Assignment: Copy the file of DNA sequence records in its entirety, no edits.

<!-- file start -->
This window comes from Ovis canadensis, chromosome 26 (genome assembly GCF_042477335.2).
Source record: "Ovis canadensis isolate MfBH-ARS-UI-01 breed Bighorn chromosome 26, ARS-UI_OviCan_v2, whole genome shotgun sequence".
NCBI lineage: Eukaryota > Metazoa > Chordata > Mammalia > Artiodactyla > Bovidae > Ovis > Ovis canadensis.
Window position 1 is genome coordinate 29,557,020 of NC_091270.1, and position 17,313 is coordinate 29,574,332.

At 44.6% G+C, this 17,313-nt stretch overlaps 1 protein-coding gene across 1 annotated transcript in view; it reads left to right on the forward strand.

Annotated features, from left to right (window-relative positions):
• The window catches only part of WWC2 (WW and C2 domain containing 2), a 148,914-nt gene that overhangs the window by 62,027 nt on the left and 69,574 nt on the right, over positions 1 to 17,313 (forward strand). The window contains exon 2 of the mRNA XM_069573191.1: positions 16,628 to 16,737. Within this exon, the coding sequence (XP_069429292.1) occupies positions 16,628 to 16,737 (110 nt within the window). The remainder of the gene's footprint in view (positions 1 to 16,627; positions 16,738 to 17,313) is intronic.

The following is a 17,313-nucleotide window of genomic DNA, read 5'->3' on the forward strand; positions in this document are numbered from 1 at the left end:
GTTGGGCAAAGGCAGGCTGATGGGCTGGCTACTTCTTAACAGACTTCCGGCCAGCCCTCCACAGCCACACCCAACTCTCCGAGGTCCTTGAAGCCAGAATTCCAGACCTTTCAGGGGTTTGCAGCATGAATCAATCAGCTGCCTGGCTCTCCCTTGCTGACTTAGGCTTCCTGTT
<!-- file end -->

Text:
This window comes from Ovis canadensis, chromosome 26 (genome assembly GCF_042477335.2).
Source record: "Ovis canadensis isolate MfBH-ARS-UI-01 breed Bighorn chromosome 26, ARS-UI_OviCan_v2, whole genome shotgun sequence".
NCBI lineage: Eukaryota > Metazoa > Chordata > Mammalia > Artiodactyla > Bovidae > Ovis > Ovis canadensis.
Window position 1 is genome coordinate 29,557,020 of NC_091270.1, and position 17,313 is coordinate 29,574,332.

At 44.6% G+C, this 17,313-nt stretch overlaps 1 protein-coding gene across 1 annotated transcript in view; it reads left to right on the forward strand.

Annotated features, from left to right (window-relative positions):
• The window catches only part of WWC2 (WW and C2 domain containing 2), a 148,914-nt gene that overhangs the window by 62,027 nt on the left and 69,574 nt on the right, over positions 1 to 17,313 (forward strand). The window contains exon 2 of the mRNA XM_069573191.1: positions 16,628 to 16,737. Within this exon, the coding sequence (XP_069429292.1) occupies positions 16,628 to 16,737 (110 nt within the window). The remainder of the gene's footprint in view (positions 1 to 16,627; positions 16,738 to 17,313) is intronic.

The following is a 17,313-nucleotide window of genomic DNA, read 5'->3' on the forward strand; positions in this document are numbered from 1 at the left end:
GTTGGGCAAAGGCAGGCTGATGGGCTGGCTACTTCTTAACAGACTTCCGGCCAGCCCTCCACAGCCACACCCAACTCTCCGAGGTCCTTGAAGCCAGAATTCCAGACCTTTCAGGGGTTTGCAGCATGAATCAATCAGCTGCCTGGCTCTCCCTTGCTGACTTAGGCTTCCTGTT